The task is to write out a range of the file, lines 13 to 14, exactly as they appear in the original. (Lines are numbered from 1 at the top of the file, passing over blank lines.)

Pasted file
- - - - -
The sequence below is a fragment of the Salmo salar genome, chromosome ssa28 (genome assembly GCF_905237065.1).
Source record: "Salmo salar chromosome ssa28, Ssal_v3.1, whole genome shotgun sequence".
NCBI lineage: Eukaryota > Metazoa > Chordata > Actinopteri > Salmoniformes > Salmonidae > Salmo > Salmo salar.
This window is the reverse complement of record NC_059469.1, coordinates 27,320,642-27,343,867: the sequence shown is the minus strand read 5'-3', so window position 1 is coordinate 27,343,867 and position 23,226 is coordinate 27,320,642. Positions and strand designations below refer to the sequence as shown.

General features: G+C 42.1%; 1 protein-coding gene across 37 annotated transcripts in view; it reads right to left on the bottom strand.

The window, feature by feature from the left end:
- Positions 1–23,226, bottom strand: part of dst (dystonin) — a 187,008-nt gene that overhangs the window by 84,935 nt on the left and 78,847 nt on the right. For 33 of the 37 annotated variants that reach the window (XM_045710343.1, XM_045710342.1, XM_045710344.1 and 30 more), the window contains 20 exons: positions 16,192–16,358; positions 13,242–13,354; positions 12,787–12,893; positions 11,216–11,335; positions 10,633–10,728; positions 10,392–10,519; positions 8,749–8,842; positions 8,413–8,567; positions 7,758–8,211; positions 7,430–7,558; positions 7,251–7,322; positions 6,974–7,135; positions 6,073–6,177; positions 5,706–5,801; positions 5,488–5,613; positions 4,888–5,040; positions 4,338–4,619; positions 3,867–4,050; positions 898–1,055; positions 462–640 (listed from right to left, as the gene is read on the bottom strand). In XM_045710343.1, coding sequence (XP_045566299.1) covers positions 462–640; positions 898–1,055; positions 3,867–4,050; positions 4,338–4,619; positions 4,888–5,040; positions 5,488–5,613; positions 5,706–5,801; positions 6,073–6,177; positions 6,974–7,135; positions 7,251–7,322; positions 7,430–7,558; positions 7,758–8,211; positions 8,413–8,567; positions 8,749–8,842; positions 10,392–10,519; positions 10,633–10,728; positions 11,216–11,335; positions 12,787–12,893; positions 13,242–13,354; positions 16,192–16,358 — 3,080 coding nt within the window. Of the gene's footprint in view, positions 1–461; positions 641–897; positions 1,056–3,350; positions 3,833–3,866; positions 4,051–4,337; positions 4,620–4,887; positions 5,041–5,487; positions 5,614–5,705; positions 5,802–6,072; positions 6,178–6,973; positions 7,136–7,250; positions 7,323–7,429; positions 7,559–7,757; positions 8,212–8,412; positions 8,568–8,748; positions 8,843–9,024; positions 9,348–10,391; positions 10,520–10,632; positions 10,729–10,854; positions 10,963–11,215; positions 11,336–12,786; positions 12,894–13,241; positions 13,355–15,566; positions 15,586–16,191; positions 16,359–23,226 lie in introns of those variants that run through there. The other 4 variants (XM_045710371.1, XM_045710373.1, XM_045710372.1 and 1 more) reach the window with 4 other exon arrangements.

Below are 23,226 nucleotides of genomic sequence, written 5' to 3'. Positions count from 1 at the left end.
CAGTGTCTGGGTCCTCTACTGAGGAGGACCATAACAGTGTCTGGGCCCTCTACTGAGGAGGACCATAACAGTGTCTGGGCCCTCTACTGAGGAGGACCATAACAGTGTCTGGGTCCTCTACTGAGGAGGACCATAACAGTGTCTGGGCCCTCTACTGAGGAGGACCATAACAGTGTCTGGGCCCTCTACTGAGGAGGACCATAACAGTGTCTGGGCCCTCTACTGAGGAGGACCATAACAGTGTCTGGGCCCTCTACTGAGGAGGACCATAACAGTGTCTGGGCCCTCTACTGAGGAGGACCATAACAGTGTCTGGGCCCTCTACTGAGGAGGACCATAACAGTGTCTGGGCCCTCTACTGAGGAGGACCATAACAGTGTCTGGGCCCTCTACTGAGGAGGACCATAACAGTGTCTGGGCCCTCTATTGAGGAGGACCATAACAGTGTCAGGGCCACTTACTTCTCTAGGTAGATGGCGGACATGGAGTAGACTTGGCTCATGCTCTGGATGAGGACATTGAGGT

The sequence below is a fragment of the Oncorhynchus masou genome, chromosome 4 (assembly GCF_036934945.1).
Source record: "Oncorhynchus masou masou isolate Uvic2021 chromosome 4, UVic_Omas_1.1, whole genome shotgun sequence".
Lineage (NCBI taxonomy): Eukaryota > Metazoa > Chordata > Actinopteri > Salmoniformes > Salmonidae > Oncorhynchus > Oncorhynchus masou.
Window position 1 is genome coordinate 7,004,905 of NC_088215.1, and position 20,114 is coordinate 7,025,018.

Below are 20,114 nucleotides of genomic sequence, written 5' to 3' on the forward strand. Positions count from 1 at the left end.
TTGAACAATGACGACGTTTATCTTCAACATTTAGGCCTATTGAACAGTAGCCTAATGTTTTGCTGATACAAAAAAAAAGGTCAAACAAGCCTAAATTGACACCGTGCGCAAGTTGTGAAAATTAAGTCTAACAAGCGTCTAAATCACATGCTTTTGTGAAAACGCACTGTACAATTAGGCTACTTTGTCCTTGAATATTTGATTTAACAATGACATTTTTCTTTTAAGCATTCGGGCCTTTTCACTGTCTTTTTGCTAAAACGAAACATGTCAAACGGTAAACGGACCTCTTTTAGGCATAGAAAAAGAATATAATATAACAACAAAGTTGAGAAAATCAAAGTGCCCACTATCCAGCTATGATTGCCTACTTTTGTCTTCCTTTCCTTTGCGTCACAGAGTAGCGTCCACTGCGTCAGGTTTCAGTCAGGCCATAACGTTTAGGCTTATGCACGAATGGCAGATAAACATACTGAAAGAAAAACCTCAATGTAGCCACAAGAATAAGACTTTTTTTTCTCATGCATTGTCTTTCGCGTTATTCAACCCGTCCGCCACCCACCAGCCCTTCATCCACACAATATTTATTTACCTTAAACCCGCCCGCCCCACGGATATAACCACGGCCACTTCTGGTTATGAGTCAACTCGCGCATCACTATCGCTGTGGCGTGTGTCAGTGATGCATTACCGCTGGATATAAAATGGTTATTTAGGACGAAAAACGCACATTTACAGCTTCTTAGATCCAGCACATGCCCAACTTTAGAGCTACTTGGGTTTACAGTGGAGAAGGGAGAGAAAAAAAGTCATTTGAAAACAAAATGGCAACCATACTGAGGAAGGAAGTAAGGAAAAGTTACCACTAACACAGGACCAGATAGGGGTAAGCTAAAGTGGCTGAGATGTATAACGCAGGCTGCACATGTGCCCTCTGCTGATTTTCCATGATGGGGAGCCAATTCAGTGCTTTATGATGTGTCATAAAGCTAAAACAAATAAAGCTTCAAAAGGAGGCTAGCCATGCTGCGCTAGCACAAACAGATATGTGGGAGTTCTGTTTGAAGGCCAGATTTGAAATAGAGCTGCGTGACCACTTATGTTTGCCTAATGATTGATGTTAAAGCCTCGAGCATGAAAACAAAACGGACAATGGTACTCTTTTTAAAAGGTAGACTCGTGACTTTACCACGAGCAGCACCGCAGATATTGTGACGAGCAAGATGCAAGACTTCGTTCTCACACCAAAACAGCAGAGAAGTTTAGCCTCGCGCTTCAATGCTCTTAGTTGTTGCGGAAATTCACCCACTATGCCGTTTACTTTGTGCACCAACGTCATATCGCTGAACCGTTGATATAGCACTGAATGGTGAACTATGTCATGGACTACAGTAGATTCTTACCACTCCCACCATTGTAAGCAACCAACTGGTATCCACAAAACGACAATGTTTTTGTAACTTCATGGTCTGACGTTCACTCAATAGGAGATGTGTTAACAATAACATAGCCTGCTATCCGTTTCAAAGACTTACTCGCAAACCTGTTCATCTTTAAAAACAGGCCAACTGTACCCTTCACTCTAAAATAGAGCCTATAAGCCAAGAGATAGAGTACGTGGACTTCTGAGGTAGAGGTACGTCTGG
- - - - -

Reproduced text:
Window position 1 is genome coordinate 7,004,905 of NC_088215.1, and position 20,114 is coordinate 7,025,018.

Below are 20,114 nucleotides of genomic sequence, written 5' to 3' on the forward strand. Positions count from 1 at the left end.